Plaintiff Betty D. Schroeder, as Executor of the Estate of Homer Schroeder, and individually, brought a medical malpractice action against Drs. Hinrichs and Albaghdadi for failure to diagnose and treat Mr. Schroeder's cardiac condition, leading to his death. The plaintiff settled her claim against Dr. Hinrichs and proceeded to a jury trial against Dr. Albaghdadi.

The trial court provided the jury with Instruction No. 15, which directed the jury to one of two verdict forms: Verdict Form 1, which asked the jury to determine whether Dr. Albaghdadi was negligent by failing properly to interpret the electrocardiogram, was to be used if the jury found "that the defendant, as the on-call cardiologist on July 17, 2001, only was requested by Dr. Hinrichs to give an interpretation of an electrocardiogram of Homer Schroeder, and was not told of the elevated potassium level." Verdict Form 2 asked the jury to determine whether Dr. Albaghdadi was negligent on July 17, 2001, in one or more of the following ways: (a) by failing to properly interpret the electrocardiogram, (b) by failing to examine Mr. Schroeder in the emergency room, (c) by failing properly to diagnose Mr. Schroeder in the emergency room, (d) by failing to direct that Mr. Schroeder be admitted to the hospital as an inpatient, or (e) by failing properly to treat Mr. Schroeder. Per Instruction No. 15, the jury was to use Verdict Form 2 if they found that "Dr. Hinrichs sought the admission of Homer Schroeder to the hospital by the defendant or told the defendant of the elevated potassium level."

Although the plaintiff's brief indicates the jury completed Verdict Form 2, the trial record indicates the jury completed Verdict Form 1 and answered "no," that Dr. Albaghdadi was not negligent "by failing properly to interpret the electrocardiogram of Homer Schroeder on July 17, 2001."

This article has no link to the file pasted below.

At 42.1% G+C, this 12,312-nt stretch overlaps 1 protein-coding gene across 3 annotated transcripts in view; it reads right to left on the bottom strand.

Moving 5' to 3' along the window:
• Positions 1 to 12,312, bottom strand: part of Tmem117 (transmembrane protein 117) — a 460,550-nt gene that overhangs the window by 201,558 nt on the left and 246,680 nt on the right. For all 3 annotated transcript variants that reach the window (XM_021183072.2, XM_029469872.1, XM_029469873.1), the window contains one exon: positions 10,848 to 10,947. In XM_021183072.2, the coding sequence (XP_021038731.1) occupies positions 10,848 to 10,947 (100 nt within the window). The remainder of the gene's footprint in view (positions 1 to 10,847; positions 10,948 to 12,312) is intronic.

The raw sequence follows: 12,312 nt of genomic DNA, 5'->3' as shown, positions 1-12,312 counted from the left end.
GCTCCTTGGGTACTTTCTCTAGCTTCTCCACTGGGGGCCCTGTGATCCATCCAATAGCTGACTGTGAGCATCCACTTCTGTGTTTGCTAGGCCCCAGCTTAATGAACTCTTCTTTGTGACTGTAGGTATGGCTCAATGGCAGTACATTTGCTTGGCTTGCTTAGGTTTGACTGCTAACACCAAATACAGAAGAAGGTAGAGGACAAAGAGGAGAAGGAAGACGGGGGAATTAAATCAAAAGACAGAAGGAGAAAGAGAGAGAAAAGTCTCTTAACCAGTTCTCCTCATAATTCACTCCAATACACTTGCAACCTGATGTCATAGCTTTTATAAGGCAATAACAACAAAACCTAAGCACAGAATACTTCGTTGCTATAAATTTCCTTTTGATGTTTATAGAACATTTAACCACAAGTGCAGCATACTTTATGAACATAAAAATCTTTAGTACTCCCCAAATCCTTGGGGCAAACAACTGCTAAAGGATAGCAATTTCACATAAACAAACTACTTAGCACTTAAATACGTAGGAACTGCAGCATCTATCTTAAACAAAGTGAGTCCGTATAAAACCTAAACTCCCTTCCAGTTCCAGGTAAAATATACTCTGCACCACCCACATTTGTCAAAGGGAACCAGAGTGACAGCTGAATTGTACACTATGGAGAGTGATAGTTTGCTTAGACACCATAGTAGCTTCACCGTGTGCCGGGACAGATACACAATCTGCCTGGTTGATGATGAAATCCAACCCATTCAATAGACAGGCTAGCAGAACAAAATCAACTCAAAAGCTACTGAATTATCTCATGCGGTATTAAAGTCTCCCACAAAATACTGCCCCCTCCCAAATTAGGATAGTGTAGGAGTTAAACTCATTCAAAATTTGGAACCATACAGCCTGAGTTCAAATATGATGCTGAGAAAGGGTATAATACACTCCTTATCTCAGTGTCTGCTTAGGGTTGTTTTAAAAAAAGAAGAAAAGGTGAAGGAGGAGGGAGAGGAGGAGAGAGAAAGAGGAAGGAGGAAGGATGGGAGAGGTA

Following a defense verdict, the plaintiff appeals, alleging several errors by the district court. The plaintiff contends that (1) the jury instructions and verdict forms improperly interfered with the jury's fact-finding duties, and (2) all of the specifications of negligence should have been submitted to the jury, including a specification of negligence that the defendant Dr. Albaghdadi breached his duty of care to Homer Schroeder by failing to ask Dr. Hinrichs's questions.

II. Standard of Review

The standard of review for alleged errors in jury instructions, and for the district court's evidentiary and trial objection rulings, is for correction of errors at law. Iowa R. App. P. 4; Sleeth v. Louvar, 659 N.W.2d 210, 213 (Iowa 2003); Kurth v. Iowa Dep't of Transp., 628 N.W.2d 1, 5 (Iowa 2001); Herbst v. State, 616 N.W.2d 582, 585 (Iowa 2000). An error in giving a particular instruction may result in reversal where the error is prejudicial to the party. Kurth, 628 N.W.2d at 5.

III. Preservation of Error

Issues must be raised and passed upon by the district court before they can be decided on appeal. Meier v. Senecaut, 641 N.W.2d 532, 537 (Iowa 2002); State v. Jefferson, 574 N.W.2d 268, 278 (Iowa 1997). The plaintiff contends the jury instructions and verdict forms improperly interfered with the jury's fact-finding duties and that she preserved the issue by objecting to Instruction No. 15 and the use of the two verdict forms.

The defendant claims the plaintiff did not properly preserve the argument for appeal because (1) the only objection made by the plaintiff was that Instruction No. 15 did not allow the jury to conclude that Dr. Albaghdadi owed Mr. Schroeder a full-fledged duty as a physician, regardless of what Dr. Albaghdadi was told by Dr. Hinrichs, and (2) plaintiff did not object to the inclusion of the specification of negligence in the verdict forms as being duplicative, as The plaintiff has claimed on appeal.

In applying error-preservation rules, it is important to keep their underlying purpose in mind. State v. Mann, 602 N.W.2d 785, 790 (Iowa 1999). The underlying rationale for error-preservation rules is that